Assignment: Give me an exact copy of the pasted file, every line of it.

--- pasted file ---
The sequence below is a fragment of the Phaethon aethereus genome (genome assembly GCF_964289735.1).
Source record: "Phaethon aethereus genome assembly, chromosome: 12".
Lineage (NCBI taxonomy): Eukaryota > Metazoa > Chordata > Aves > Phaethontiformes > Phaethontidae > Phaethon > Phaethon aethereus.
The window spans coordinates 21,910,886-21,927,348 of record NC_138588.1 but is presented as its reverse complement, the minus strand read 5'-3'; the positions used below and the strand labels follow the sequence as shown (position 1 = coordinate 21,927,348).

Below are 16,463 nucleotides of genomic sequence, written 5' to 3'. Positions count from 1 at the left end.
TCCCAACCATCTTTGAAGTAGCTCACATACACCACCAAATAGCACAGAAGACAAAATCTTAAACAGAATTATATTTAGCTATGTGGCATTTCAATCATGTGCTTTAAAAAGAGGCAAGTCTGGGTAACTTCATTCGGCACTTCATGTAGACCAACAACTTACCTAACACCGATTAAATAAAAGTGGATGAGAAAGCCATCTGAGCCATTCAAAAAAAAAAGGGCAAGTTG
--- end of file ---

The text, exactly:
The sequence below is a fragment of the Phaethon aethereus genome (genome assembly GCF_964289735.1).
Source record: "Phaethon aethereus genome assembly, chromosome: 12".
Lineage (NCBI taxonomy): Eukaryota > Metazoa > Chordata > Aves > Phaethontiformes > Phaethontidae > Phaethon > Phaethon aethereus.
The window spans coordinates 21,910,886-21,927,348 of record NC_138588.1 but is presented as its reverse complement, the minus strand read 5'-3'; the positions used below and the strand labels follow the sequence as shown (position 1 = coordinate 21,927,348).

Below are 16,463 nucleotides of genomic sequence, written 5' to 3'. Positions count from 1 at the left end.
TCCCAACCATCTTTGAAGTAGCTCACATACACCACCAAATAGCACAGAAGACAAAATCTTAAACAGAATTATATTTAGCTATGTGGCATTTCAATCATGTGCTTTAAAAAGAGGCAAGTCTGGGTAACTTCATTCGGCACTTCATGTAGACCAACAACTTACCTAACACCGATTAAATAAAAGTGGATGAGAAAGCCATCTGAGCCATTCAAAAAAAAAAGGGCAAGTTG